The old press gallery in the Red House was reached by a notoriously rickety, narrow staircase, seemingly knocked together out of bits of plywood.
The equally ramshackle gallery was practically pressed against the ceiling: right at the back, if you went to the water cooler, or to make an urgent, muttered phone call, or if you just wanted to stretch your legs, you could touch the plaster curlicues. Someone who walked heavily, or jiggled a leg while scribbling notes, would make the whole gallery shake.
It was far better than the new media enclosure in the restored Red House.
A few Fridays ago I ran away from the newsroom and went to a parliamentary sitting there, for the first time in nine years.
The media and the public are referred to as “strangers” in Parliament; but must they be treated like aliens? We and they – you – are accommodated in a large flying saucer parked at the western end of the chamber. Its design, if it can be said to have one, has no relationship whatsoever with anything else in the building. And the inspiration for it seems to have been pure spite.
Inside, the white paint on the curved front wall of the gallery is already scuffed – not surprisingly. That probably happened as soon as Parliament reopened, on January 24. It's a sign that the problems are bigger than merely cosmetic ones.
There is room for two TV cameras at the front of the aisle through the media gallery. I have no idea how more than two squeezed in for the ceremonial opening; the seating is fixed and can’t be moved back to make way for them, as could be done in the old gallery.
What’s more, the front of the spaceship is curved, so there’s even less room at the outer ends of the first of the two rows of seats – the only rows allotted to the media. There’s no room behind the second row, either. And the seats are smaller, and the rows closer together, than in economy class on a plane. If someone at the far end of the back row wants to get out, eight other people must stand up to let them pass.
Instead of freestanding tables for your order papers, notebooks, pens, phones and other tools of the trade, there are tables that fold down – so all that paraphernalia must be picked up and the table set upright again if a journalist needs to get out. Anyone coming in late will cause equal disruption.
Whoever approved this design must have actively wanted to deter the media from coming into the chamber. But they could have been more considerate of MPs, and the members of the public who must sit behind the media. It must be distracting for all of them that, every time someone goes into or leaves the gallery, half the press corps has to do a Mexican wave.
Because the press/public UFO has been docked at an angle, there’s space behind and beneath it for what is ambitiously termed a “media centre”: an alcove that holds a television screen, a table and some chairs. Thanks, but a simple, spacious, real press gallery would have done just fine.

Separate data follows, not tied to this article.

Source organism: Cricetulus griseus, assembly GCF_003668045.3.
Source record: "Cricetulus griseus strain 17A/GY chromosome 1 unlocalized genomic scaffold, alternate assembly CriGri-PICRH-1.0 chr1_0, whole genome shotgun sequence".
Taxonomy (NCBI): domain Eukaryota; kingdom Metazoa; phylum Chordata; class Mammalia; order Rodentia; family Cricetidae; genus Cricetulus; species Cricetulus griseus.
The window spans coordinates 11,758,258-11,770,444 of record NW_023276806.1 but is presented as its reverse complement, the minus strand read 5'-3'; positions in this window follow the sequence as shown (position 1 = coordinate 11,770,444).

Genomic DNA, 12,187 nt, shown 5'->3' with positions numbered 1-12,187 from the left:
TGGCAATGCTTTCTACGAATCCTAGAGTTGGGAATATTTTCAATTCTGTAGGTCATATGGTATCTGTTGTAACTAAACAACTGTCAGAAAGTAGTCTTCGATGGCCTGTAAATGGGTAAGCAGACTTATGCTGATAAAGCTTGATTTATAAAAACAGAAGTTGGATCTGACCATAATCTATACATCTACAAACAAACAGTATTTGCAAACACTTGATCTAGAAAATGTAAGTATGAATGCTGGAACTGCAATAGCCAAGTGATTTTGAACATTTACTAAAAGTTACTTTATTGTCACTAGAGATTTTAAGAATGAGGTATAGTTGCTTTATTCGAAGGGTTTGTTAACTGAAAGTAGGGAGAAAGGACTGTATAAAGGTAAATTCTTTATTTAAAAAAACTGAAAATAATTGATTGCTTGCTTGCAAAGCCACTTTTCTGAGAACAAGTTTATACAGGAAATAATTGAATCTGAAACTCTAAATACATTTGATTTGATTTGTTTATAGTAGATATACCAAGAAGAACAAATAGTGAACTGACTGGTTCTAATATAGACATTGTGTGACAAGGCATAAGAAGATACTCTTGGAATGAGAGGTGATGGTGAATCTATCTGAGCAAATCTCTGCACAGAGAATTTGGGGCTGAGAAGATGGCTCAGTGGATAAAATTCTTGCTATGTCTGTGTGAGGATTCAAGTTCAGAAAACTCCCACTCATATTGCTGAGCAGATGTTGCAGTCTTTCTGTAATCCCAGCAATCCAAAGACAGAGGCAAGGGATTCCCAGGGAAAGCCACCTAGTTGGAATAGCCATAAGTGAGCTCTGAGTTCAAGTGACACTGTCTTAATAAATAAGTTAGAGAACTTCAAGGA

The rest of the chamber is considerably improved. The fluted columns and pilasters, with their fussy capitals, look taller now, as the raised platforms between them have been demolished. The ceiling still has its copious swags of plaster fruit and flowers, but now in off-white, rather than being picked out in a nasty shade of ochre. The pelmets and sheer curtains are plain white too, instead of the previous red and gold plus trim and tassels; the carpet a tastefully patterned green.
The lumpy coat of arms over the Speaker’s chair is gone, as are the high-gloss yellowy wooden desks. So is the knobbly wooden bar of the House, replaced by less shiny but equally inexpensive-looking brass-finish rails.
Remove the space capsule and its drab dropped ceiling from the western end, and there would be no denying that the chamber looks far better than it did. It’s bigger, too: it now takes up the whole top floor of the northern wing. With much clashing, busy colour removed, it’s elegant and almost austere.
The deathtrap staircase may be gone, but making your way to and from the press gallery is still tricky. A gentlemanly colleague who had been there before couldn’t tell me how to get back out of the Red House. A would-be-helpful policewoman on duty in the chamber didn’t know the new route either, and had to consult two other officers.
There’s no longer a shortcut through the northern entrance: you have to find your way back to the rotunda, along the colonnade on the St Vincent Street side of the building. To your left, the bars over the windows have chipped, messy paintwork; to your right, new glass panels offer a clear view of the ponderous bridge over the street to what was the Attorney General’s office. It looks like an elevated train crashing into the Red House at speed. That it’s painted the same brick red as the building doesn’t make it blend in; it only looms more cumbersome and obtrusive.
Turn left, turn right, then down the stairs to the new hotel-lobby-style basement level of the rotunda. Adding this extra depth to the rotunda, by opening up what were once the vaults, was made possible by removing the central ground-floor fountain. Where is it now? And why not reinstate the fountain on the floor below? Why add the lower level to the rotunda at all?
Well, it adds even more height to the space and thus more majesty to a once-again majestic building.
But tip your head back to look at that dizzyingly high vaulted ceiling and you remember what hasn’t been restored: the old weathervane that once swung above that roof, perfectly suited to a city on the sea.
Perhaps one day soon the sea serpent will stretch out its leathery little wings and fly home to its rightful roosting place above this Port of Spain, twirling its scaly tail.